It does seem excessive to arrest someone for blowing soap bubbles—that is, unless the simple act is seen in the context of a confrontation between protesters and much harried police officers. But we live in an age of absolutes and our police, and military, are expected to carry out their dangerous responsibilities without offending, never mind hurting, the less offensive of their adversaries.
During the G8 Summit at Toronto, Courtney Winkels was, apparently, told she would be arrested if she didn’t stop blowing soap bubbles at a police officer near the restricted area—and later she was, in fact, arrested, but on another charge.
Excuse me if I feel no sympathy for this young woman. She allegedly had a lawyer’s phone number written on her arm and was intentionally trying to antagonize the police officer. So much for lawful, peaceful protest.
With hoodlums running about smashing windows and torching police cars, with noisy throngs of thousands of so-called peaceful protesters taunting police officers, the otherwise innocuous act of blowing soap bubbles takes on an entirely different significance, especially when directed at a law enforcement officer.
Under such trying circumstances, such an act signifies disdain for the law and those who enforce it. It signifies the sort of contempt in which many on the far left hold our laws and institutions, such as the ones who wrote:
“On June 26 and 27, the political representatives of the world’s greatest thieves and murderers gathered in Toronto. They held their ‘G2o Summit’ in a billion dollar armed camp financed with public money stolen from vital social programs.”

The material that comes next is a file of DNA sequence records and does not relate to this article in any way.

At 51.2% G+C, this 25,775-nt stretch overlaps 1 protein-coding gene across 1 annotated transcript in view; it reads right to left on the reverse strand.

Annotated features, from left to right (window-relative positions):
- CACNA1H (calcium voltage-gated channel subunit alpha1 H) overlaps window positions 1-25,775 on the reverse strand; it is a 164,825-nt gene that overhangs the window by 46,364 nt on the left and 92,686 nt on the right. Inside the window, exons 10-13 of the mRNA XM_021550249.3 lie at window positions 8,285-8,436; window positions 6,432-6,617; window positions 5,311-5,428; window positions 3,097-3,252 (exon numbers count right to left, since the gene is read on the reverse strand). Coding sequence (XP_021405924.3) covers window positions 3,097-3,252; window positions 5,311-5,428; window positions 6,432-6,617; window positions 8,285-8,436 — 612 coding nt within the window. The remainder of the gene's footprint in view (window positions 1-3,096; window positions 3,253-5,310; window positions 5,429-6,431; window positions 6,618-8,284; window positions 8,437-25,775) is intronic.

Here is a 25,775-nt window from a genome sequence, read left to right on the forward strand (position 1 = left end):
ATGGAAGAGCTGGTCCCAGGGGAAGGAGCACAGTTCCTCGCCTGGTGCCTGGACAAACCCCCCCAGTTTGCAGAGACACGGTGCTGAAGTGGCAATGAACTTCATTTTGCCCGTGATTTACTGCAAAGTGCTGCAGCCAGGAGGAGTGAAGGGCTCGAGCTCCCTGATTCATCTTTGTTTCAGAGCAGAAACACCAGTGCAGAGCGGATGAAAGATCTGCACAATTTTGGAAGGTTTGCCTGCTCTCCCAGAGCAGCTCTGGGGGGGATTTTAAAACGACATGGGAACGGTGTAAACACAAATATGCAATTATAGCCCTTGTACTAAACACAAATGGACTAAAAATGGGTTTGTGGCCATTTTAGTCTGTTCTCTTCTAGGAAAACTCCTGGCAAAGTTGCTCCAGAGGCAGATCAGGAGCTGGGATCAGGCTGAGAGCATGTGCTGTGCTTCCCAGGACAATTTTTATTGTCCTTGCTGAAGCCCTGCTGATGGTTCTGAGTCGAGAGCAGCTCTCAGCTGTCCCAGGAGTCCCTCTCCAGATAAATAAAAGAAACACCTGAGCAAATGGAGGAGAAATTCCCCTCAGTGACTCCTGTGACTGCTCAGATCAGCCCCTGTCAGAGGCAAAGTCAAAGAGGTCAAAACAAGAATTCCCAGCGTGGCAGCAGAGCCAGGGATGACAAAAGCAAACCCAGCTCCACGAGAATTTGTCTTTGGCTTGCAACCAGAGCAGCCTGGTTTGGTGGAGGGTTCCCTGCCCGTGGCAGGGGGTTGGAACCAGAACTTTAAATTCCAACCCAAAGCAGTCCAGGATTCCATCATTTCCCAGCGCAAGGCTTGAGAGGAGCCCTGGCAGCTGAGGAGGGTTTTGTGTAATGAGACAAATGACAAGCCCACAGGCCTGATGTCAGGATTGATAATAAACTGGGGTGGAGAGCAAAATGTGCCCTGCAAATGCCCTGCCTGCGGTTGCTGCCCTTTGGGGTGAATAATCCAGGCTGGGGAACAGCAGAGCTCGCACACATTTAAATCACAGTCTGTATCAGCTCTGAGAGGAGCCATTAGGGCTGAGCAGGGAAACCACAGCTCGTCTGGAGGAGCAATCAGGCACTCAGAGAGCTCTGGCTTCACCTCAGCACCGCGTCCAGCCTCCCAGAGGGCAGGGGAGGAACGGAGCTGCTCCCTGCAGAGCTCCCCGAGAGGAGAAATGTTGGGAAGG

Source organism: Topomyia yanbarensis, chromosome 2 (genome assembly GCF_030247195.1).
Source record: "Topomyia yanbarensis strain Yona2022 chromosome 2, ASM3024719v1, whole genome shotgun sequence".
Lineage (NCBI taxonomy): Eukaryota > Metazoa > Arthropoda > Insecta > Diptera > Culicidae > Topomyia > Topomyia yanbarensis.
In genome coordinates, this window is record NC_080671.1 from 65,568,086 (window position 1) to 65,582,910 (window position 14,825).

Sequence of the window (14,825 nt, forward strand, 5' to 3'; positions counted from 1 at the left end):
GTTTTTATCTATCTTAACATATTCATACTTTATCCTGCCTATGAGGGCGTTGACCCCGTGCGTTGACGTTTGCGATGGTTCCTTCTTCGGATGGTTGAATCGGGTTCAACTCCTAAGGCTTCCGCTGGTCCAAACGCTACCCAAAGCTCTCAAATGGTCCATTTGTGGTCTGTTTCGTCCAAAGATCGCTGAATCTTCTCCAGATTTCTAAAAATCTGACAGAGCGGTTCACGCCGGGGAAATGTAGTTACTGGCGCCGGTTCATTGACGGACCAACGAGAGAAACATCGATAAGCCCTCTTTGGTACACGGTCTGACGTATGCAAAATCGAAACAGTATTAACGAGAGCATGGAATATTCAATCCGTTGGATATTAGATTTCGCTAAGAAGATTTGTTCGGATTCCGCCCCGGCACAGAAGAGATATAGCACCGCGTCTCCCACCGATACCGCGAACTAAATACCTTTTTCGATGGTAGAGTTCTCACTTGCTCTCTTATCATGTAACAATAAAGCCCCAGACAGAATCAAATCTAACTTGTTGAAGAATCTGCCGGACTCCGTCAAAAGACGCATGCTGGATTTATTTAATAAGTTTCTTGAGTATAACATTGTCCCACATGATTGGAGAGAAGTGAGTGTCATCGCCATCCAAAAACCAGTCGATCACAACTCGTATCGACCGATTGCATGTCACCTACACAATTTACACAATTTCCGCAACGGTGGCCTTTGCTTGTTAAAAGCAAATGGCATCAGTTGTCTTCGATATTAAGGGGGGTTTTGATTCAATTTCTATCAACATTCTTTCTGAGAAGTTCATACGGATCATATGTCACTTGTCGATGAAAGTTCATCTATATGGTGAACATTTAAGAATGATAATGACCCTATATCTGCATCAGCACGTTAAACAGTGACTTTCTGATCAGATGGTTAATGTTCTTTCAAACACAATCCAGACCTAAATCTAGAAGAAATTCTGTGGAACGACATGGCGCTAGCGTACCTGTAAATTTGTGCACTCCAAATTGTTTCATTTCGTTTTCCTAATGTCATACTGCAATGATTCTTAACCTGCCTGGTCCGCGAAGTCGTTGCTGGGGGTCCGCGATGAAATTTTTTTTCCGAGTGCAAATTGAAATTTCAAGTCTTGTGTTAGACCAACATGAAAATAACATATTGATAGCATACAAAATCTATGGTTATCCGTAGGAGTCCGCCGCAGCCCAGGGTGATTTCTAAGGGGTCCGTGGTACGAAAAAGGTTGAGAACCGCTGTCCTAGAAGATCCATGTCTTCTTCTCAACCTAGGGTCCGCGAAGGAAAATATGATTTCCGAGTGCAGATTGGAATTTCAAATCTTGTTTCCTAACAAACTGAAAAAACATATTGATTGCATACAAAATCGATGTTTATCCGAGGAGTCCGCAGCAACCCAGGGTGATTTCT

There are people like those who support the Ontario Coalition Against Poverty (OCAP) who believe nonsense like the following from the OCAP’s website:
“These [G20] ‘leaders’ have shredded the public sector and social spending, criminalized the poor, immigrants and racialized communities, continued to plunder Indigenous lands and trash the environment, deported our families and friends, gutted the unions, and closed hospitals and schools while they grant tax cuts to the rich and corporations and boost police and military budgets.”
These people are dangerous. They were the instigators of the Queen’s Park riot in the summer of 2000. They are not against poverty, but against any form of democracy that involves representative government—let alone the Westminster Model of parliament. They will only be satisfied with a state run by them for them. And the “them” are the far-left Trotskyites and Anarchists. The OCAP were for many years heavily funded by major labour unions, but even they have back off and have been distancing themselves from these radicals.
OCAP promotes direct action—or, as they call the tactic, “direct action casework”—which almost always involves violence and damage to public and private property and confrontation with law enforcement authorities. Labour unions love to demonstrate. They’ll demonstrate about demonstrating, and they too will defy the law to get their message out. To these you can add the dozen of other protesting groups, some violence-prone, some harmless.
Between these radicals and other misguided souls and our right to peace, order and good government stands our various law enforcement units, and thank God for that.
It was Courtney Winkels’s choice to interject herself into this potent confrontation, and her choice to further antagonize police with her silliness. She was apparently quite prepared for the consequences since she bore the phone number of a lawyer on her arm. Who then is to blame for her arrest?
To Ms. Winkels I say, if you lie down with dogs, you will get up with fleas.